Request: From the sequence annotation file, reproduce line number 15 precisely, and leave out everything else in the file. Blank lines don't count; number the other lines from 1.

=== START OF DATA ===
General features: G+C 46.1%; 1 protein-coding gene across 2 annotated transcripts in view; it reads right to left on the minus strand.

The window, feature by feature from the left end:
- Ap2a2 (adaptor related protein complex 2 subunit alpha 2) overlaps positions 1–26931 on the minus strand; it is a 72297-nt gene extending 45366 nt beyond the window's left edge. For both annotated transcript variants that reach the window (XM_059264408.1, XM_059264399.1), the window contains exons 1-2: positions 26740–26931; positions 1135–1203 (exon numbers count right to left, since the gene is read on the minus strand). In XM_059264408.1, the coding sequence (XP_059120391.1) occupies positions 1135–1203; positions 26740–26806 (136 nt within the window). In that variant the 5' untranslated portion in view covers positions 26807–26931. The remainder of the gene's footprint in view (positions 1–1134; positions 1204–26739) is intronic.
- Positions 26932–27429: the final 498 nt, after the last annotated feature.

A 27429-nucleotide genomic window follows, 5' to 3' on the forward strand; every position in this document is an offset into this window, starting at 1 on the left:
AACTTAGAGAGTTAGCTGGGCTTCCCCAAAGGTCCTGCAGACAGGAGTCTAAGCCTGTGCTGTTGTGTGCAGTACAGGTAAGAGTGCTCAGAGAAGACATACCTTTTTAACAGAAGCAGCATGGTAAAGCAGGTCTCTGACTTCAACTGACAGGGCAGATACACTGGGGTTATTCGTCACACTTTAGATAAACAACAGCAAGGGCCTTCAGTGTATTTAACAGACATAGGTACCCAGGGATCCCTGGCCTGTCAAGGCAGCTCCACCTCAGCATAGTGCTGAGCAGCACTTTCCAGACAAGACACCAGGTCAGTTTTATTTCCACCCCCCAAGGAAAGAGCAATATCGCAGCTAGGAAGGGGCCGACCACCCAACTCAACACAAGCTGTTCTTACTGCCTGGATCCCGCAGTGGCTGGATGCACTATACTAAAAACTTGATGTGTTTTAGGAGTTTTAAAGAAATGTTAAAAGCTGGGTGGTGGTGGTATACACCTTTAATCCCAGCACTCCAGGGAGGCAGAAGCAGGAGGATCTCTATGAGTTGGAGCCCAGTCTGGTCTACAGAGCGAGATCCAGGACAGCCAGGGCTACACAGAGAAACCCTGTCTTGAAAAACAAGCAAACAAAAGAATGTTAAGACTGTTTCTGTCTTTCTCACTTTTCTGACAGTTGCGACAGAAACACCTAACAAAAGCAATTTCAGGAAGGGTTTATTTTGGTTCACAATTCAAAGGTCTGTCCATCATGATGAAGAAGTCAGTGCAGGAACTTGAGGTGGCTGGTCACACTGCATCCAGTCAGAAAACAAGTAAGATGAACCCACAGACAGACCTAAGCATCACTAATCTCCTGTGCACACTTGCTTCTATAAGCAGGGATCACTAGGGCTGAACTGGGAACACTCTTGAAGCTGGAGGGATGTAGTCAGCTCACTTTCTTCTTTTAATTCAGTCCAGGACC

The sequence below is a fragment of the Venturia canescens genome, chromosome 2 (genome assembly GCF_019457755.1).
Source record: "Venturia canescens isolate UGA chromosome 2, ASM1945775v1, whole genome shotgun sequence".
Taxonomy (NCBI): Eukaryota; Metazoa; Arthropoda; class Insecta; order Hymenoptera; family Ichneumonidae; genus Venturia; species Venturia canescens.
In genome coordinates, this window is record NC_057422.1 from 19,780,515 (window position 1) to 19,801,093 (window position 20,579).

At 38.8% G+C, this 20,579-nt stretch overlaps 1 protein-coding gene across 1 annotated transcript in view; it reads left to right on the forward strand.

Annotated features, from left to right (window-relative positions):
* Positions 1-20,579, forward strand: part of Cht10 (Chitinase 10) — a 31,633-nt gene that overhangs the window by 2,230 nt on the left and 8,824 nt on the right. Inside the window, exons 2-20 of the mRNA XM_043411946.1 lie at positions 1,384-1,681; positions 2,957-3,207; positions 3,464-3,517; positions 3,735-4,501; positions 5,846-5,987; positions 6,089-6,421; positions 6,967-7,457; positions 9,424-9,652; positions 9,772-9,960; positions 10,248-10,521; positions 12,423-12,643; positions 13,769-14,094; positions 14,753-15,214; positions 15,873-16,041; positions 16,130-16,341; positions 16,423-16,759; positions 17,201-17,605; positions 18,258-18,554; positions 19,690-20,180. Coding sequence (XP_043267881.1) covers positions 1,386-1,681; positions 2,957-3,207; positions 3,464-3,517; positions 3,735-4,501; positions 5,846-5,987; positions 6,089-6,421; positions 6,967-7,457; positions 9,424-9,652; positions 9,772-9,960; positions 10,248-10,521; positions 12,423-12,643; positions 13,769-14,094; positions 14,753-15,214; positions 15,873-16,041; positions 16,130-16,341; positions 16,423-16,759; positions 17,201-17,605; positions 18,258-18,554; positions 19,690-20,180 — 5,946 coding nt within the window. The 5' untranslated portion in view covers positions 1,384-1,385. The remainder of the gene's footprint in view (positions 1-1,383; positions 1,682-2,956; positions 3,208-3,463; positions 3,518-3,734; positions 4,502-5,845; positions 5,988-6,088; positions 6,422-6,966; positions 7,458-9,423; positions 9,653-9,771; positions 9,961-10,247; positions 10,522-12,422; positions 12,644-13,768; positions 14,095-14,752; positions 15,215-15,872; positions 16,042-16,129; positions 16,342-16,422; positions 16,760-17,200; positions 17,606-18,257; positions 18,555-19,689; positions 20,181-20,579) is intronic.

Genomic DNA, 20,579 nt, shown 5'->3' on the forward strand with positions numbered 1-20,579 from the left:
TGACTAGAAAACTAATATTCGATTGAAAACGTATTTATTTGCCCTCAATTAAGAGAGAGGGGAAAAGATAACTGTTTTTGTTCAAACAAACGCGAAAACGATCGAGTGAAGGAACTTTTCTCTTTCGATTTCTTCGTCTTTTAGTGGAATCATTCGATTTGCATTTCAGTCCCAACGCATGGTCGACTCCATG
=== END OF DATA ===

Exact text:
TGACTAGAAAACTAATATTCGATTGAAAACGTATTTATTTGCCCTCAATTAAGAGAGAGGGGAAAAGATAACTGTTTTTGTTCAAACAAACGCGAAAACGATCGAGTGAAGGAACTTTTCTCTTTCGATTTCTTCGTCTTTTAGTGGAATCATTCGATTTGCATTTCAGTCCCAACGCATGGTCGACTCCATG